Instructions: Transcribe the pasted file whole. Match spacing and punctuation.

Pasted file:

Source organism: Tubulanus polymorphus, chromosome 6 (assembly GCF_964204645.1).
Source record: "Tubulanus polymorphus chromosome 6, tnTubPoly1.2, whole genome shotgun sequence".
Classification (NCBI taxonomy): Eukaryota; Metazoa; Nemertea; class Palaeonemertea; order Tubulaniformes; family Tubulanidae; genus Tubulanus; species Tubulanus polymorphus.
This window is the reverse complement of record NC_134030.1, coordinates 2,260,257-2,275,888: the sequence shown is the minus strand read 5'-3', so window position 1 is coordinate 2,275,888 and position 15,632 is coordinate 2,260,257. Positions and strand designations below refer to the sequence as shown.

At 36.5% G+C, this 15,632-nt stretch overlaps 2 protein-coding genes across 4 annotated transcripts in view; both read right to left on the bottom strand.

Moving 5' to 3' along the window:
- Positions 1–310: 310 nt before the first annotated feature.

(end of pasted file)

Source organism: Tubulanus polymorphus, chromosome 6 (assembly GCF_964204645.1).
Source record: "Tubulanus polymorphus chromosome 6, tnTubPoly1.2, whole genome shotgun sequence".
Classification (NCBI taxonomy): Eukaryota; Metazoa; Nemertea; class Palaeonemertea; order Tubulaniformes; family Tubulanidae; genus Tubulanus; species Tubulanus polymorphus.
This window is the reverse complement of record NC_134030.1, coordinates 2,260,257-2,275,888: the sequence shown is the minus strand read 5'-3', so window position 1 is coordinate 2,275,888 and position 15,632 is coordinate 2,260,257. Positions and strand designations below refer to the sequence as shown.

At 36.5% G+C, this 15,632-nt stretch overlaps 2 protein-coding genes across 4 annotated transcripts in view; both read right to left on the bottom strand.

Moving 5' to 3' along the window:
- Positions 1–310: 310 nt before the first annotated feature.